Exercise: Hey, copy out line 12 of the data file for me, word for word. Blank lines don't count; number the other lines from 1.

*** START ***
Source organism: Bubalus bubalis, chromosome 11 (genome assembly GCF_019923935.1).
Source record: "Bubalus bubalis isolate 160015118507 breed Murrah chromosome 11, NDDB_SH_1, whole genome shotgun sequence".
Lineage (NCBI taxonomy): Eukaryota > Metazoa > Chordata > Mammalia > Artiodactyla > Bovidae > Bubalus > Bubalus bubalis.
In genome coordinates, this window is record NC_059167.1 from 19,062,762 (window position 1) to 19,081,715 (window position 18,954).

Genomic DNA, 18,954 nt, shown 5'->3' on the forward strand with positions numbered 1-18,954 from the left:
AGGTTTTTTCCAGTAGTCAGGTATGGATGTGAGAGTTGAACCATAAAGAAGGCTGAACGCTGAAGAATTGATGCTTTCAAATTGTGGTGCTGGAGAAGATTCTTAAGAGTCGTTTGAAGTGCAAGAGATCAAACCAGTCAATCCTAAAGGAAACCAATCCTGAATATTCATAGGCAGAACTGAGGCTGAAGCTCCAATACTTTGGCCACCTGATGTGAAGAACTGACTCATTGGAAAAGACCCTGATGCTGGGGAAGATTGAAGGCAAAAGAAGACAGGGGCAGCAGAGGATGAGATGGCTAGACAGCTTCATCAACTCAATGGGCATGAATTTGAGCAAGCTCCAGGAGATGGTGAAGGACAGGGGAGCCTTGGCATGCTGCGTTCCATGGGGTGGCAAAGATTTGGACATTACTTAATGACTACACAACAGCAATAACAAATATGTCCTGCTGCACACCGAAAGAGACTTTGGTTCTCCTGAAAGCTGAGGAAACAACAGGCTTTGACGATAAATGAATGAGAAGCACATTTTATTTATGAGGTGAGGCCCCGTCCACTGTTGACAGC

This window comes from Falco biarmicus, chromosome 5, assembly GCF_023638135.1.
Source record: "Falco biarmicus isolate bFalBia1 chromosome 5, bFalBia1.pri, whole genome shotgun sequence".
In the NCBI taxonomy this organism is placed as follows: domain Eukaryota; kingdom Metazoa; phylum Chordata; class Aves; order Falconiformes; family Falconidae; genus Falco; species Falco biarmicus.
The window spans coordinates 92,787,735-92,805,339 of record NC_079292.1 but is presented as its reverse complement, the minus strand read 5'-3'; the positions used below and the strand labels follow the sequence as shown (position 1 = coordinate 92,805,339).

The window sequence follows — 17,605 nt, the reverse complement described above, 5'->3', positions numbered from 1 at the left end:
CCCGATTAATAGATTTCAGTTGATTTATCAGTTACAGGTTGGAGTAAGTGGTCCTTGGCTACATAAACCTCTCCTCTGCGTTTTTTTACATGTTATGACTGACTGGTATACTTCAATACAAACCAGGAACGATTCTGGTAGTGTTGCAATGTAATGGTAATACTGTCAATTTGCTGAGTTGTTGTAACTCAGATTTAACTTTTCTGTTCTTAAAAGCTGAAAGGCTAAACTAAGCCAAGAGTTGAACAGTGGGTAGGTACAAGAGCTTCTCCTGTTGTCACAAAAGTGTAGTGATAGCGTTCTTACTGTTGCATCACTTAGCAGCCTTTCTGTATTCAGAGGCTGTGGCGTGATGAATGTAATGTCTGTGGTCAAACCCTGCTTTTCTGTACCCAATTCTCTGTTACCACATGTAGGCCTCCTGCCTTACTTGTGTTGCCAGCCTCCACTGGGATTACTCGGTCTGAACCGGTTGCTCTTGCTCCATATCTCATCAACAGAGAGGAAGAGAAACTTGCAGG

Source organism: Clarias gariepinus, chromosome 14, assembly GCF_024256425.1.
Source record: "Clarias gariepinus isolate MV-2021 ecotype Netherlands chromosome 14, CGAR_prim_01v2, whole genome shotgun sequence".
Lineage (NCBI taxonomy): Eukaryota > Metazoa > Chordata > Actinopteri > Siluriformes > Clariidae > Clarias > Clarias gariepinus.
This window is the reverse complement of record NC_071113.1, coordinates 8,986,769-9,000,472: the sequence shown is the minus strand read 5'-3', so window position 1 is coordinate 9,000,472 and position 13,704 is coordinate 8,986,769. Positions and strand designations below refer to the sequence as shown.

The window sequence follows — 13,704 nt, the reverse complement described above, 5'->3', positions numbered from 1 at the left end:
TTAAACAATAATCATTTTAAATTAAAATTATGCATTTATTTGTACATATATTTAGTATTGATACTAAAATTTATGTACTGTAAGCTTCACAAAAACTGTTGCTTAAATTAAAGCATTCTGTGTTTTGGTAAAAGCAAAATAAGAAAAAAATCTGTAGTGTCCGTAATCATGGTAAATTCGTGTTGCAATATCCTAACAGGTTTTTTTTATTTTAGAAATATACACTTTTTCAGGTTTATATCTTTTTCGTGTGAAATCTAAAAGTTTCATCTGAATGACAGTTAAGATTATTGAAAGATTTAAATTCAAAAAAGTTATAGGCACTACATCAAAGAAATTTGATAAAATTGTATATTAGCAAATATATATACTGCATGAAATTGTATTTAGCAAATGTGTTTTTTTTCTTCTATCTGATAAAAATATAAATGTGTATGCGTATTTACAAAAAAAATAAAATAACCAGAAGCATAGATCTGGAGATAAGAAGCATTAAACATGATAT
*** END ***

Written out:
CCCGATTAATAGATTTCAGTTGATTTATCAGTTACAGGTTGGAGTAAGTGGTCCTTGGCTACATAAACCTCTCCTCTGCGTTTTTTTACATGTTATGACTGACTGGTATACTTCAATACAAACCAGGAACGATTCTGGTAGTGTTGCAATGTAATGGTAATACTGTCAATTTGCTGAGTTGTTGTAACTCAGATTTAACTTTTCTGTTCTTAAAAGCTGAAAGGCTAAACTAAGCCAAGAGTTGAACAGTGGGTAGGTACAAGAGCTTCTCCTGTTGTCACAAAAGTGTAGTGATAGCGTTCTTACTGTTGCATCACTTAGCAGCCTTTCTGTATTCAGAGGCTGTGGCGTGATGAATGTAATGTCTGTGGTCAAACCCTGCTTTTCTGTACCCAATTCTCTGTTACCACATGTAGGCCTCCTGCCTTACTTGTGTTGCCAGCCTCCACTGGGATTACTCGGTCTGAACCGGTTGCTCTTGCTCCATATCTCATCAACAGAGAGGAAGAGAAACTTGCAGG